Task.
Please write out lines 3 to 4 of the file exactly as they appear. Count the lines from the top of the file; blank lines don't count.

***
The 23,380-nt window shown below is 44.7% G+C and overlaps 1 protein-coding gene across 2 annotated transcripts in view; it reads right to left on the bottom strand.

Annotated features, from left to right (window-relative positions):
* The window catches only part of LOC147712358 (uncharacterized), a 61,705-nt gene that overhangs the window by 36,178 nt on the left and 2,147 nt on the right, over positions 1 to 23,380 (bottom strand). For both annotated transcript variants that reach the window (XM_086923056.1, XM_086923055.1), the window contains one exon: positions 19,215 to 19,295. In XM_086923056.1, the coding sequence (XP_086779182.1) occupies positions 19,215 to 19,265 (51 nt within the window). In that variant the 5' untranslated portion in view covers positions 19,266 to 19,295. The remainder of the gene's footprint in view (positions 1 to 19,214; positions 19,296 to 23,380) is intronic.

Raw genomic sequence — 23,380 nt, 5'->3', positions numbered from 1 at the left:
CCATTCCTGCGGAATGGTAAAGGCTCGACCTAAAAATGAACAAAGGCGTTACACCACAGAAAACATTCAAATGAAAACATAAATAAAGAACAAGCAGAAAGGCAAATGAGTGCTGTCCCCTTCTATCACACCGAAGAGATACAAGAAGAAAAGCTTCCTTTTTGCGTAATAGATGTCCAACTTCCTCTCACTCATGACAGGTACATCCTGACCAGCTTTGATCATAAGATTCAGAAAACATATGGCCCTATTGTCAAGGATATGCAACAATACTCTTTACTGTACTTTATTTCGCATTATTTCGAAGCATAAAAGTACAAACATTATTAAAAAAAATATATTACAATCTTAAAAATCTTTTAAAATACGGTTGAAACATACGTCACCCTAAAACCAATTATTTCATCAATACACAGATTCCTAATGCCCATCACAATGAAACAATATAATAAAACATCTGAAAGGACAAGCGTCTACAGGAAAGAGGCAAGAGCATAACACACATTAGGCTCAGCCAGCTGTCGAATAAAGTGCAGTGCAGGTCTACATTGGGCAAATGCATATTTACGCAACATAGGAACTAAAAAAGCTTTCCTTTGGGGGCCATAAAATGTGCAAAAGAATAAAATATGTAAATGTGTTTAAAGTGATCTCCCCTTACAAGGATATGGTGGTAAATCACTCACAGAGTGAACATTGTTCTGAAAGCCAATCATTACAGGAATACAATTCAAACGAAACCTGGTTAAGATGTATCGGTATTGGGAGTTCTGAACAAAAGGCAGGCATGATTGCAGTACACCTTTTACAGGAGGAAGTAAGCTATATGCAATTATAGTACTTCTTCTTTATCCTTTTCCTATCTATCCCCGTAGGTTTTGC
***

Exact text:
* The window catches only part of LOC147712358 (uncharacterized), a 61,705-nt gene that overhangs the window by 36,178 nt on the left and 2,147 nt on the right, over positions 1 to 23,380 (bottom strand). For both annotated transcript variants that reach the window (XM_086923056.1, XM_086923055.1), the window contains one exon: positions 19,215 to 19,295. In XM_086923056.1, the coding sequence (XP_086779182.1) occupies positions 19,215 to 19,265 (51 nt within the window). In that variant the 5' untranslated portion in view covers positions 19,266 to 19,295. The remainder of the gene's footprint in view (positions 1 to 19,214; positions 19,296 to 23,380) is intronic.

Raw genomic sequence — 23,380 nt, 5'->3', positions numbered from 1 at the left: